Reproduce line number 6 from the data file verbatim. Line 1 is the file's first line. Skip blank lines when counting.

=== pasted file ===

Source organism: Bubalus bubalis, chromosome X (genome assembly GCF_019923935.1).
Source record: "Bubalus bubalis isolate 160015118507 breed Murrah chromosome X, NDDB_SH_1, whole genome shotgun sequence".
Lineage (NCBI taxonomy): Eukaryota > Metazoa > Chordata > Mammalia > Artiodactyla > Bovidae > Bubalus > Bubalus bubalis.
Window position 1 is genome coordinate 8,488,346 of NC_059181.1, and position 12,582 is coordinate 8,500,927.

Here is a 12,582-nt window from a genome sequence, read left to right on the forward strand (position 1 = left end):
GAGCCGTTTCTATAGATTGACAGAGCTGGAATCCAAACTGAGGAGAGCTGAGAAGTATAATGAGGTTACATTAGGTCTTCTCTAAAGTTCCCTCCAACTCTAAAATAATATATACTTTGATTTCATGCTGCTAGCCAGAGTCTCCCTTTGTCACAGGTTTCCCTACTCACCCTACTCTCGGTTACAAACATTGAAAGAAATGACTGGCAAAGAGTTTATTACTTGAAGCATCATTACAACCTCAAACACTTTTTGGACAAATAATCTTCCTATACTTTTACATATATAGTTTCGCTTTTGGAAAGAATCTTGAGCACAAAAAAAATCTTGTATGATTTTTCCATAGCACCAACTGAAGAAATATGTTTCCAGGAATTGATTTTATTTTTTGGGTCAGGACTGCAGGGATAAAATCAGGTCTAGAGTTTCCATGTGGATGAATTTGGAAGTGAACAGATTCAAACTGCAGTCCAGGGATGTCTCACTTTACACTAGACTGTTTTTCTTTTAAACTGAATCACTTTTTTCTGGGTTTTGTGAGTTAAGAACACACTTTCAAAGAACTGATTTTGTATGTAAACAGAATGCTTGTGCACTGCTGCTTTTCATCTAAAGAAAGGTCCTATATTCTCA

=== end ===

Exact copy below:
GAGCCGTTTCTATAGATTGACAGAGCTGGAATCCAAACTGAGGAGAGCTGAGAAGTATAATGAGGTTACATTAGGTCTTCTCTAAAGTTCCCTCCAACTCTAAAATAATATATACTTTGATTTCATGCTGCTAGCCAGAGTCTCCCTTTGTCACAGGTTTCCCTACTCACCCTACTCTCGGTTACAAACATTGAAAGAAATGACTGGCAAAGAGTTTATTACTTGAAGCATCATTACAACCTCAAACACTTTTTGGACAAATAATCTTCCTATACTTTTACATATATAGTTTCGCTTTTGGAAAGAATCTTGAGCACAAAAAAAATCTTGTATGATTTTTCCATAGCACCAACTGAAGAAATATGTTTCCAGGAATTGATTTTATTTTTTGGGTCAGGACTGCAGGGATAAAATCAGGTCTAGAGTTTCCATGTGGATGAATTTGGAAGTGAACAGATTCAAACTGCAGTCCAGGGATGTCTCACTTTACACTAGACTGTTTTTCTTTTAAACTGAATCACTTTTTTCTGGGTTTTGTGAGTTAAGAACACACTTTCAAAGAACTGATTTTGTATGTAAACAGAATGCTTGTGCACTGCTGCTTTTCATCTAAAGAAAGGTCCTATATTCTCA